Music as medicine
The use of music as a clinical therapy was the subject of WCM-Q's latest Grand Rounds lecture.
The talk delivered by Dr. Waseem Kotoub, a professional concert pianist, composer and medical doctor, was entitled Music Therapy: History, Methods and Application in Clinical Practice, and was designed to give attendees an overview of music therapy and its practical clinical applications.
The discipline is defined by the American Music Therapy Association as “the clinical and evidence-based use of music intervention to achieve individual goals within a therapeutic relationship by a professional who has completed an approved music therapy program”.
Dr. Kotoub, who trained at the Royal Academy of Music in London and received his MA from Liverpool School of Tropical Medicine, explained that although music therapy has been used since antiquity – both Plato and Boethius discussed the healing power of music – modern medicine has been slow to embrace its uses.
He said: “It was only about 25 years ago when music therapy began to be a professional, approved occupation. The US and the United Kingdom have done a lot of research around music therapy but still it is not perceived well or used well by doctors and nurses in some countries around the world.”
Dr. Kotoub said he has used music therapy with autistic children to aid the development of communication skills, and it was also used after World War II to treat mental trauma in soldiers.
Other uses of the therapy include as a complementary treatment for conditions like high blood pressure, which has been shown to benefit from certain types of music; and as an intensive treatment for anxiety and respiratory disorders. Famously, music therapy has been shown to help people with a stutter. Dr. Kotoub explained that with stuttering, the sufferer may be able to sing normally but have difficulty speaking. This is because different parts of the brain are responsible for each action, so the music therapist attempts to ‘trick’ the brain into using the singing part for speech.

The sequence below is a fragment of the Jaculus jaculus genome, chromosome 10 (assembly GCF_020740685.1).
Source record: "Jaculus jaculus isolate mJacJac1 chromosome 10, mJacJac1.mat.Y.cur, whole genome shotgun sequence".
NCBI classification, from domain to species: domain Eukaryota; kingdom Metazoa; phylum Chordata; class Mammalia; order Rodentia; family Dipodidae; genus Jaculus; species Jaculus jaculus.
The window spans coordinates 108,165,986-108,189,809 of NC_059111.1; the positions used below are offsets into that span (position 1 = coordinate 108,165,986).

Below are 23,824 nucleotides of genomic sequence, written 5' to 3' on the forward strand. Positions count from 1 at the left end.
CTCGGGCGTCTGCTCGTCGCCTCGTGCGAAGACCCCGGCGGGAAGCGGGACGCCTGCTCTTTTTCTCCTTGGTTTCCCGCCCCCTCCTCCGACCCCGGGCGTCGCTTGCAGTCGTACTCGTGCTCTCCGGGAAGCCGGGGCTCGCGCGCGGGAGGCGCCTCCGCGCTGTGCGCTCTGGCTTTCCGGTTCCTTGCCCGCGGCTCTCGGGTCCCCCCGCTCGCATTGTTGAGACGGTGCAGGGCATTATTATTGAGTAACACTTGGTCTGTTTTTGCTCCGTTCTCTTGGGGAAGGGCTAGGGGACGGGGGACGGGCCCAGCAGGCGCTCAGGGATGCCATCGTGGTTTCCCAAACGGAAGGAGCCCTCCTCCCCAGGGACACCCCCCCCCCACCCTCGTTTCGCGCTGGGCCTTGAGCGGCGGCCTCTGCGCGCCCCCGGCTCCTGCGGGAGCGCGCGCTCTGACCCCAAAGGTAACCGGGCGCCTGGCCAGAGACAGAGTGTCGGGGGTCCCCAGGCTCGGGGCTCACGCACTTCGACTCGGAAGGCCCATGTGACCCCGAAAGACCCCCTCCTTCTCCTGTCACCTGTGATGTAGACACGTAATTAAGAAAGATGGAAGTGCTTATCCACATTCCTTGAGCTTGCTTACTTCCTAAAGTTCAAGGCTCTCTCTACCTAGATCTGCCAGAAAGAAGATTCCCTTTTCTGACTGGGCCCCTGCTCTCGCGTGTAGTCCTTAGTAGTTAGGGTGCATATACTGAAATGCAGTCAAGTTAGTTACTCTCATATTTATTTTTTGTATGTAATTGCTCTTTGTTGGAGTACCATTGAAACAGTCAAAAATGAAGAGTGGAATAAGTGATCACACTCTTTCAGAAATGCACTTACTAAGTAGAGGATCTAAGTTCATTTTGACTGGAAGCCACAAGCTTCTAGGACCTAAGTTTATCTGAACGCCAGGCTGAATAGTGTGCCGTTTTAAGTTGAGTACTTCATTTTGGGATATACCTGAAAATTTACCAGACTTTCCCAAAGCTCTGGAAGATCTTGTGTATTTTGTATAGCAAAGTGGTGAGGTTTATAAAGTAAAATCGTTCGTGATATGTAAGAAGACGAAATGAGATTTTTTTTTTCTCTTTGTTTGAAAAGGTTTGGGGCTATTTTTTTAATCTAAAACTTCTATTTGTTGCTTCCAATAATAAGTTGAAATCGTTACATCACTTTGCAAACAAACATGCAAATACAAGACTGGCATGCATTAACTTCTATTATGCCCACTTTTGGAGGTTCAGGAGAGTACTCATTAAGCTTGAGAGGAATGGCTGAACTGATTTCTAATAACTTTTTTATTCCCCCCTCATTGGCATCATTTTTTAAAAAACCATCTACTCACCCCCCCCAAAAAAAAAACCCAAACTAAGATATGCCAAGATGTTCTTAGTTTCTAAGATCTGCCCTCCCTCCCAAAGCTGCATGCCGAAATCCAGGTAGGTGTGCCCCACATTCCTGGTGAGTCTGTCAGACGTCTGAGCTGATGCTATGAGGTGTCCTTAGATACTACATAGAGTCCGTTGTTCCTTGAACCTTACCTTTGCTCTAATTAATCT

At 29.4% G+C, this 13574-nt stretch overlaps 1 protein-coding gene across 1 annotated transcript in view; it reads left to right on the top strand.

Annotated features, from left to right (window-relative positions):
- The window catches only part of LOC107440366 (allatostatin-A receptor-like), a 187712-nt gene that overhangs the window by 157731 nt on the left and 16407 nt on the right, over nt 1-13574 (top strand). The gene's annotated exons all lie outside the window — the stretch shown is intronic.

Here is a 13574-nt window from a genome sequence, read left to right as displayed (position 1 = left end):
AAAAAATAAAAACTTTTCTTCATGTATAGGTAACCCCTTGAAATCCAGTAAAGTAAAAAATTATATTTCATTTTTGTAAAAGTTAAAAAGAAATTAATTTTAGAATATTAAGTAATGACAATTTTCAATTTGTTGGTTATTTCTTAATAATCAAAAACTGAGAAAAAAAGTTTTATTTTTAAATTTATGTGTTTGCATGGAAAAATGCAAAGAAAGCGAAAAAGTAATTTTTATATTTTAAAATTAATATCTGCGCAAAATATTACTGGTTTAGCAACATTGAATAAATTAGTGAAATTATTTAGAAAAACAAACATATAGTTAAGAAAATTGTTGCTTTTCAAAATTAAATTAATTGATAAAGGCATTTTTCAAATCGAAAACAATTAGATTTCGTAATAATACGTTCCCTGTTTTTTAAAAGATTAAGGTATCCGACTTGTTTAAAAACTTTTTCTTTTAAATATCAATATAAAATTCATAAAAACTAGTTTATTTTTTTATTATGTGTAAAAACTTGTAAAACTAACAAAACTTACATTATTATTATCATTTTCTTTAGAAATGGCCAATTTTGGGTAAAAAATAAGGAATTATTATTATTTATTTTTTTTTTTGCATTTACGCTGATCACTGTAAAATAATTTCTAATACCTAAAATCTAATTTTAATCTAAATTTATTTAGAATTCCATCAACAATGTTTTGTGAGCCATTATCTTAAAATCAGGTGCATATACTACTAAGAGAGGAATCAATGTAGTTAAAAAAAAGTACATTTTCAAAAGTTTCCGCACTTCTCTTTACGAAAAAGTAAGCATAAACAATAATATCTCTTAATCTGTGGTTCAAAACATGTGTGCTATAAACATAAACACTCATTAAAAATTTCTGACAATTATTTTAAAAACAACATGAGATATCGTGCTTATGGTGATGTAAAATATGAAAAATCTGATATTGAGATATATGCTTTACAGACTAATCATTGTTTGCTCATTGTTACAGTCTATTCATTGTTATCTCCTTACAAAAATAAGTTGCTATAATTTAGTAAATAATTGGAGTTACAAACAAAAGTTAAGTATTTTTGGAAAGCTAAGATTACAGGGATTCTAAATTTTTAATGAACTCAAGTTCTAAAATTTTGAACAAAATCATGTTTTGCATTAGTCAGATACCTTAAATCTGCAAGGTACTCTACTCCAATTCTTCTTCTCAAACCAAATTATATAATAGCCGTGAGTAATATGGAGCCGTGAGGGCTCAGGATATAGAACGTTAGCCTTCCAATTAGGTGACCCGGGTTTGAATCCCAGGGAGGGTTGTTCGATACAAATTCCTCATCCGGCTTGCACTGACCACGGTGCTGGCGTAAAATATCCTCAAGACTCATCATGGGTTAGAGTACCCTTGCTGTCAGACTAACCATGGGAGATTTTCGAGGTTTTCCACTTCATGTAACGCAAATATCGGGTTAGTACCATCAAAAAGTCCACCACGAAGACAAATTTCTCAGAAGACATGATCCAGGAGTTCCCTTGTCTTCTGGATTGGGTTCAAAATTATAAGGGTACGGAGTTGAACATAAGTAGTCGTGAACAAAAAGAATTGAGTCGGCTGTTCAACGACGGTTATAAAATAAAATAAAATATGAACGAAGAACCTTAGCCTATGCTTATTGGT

He also explained why music can be a profound pain reliever.
“It has been shown that playing music during and after surgery reduces the amount of pain killers that are needed and improves the outcome of the surgery,” he said. “Music increases dopamine which will have an impact on your vascular system. So, you get more blood coming in to the area that has had surgery and the wound will heal faster. This is the science behind what is happening.”
Music has also been proved to help in creating subcortical links between damaged brain centers, such as after strokes, and that improves a lot of patients’ lives and mobility skills.
Dr. Kotoub’s lecture was accredited locally by the Qatar Council for Healthcare Practitioners-Accreditation Department (QCHP-AD) and internationally by the Accreditation Council for Continuing Medical Education (ACCME).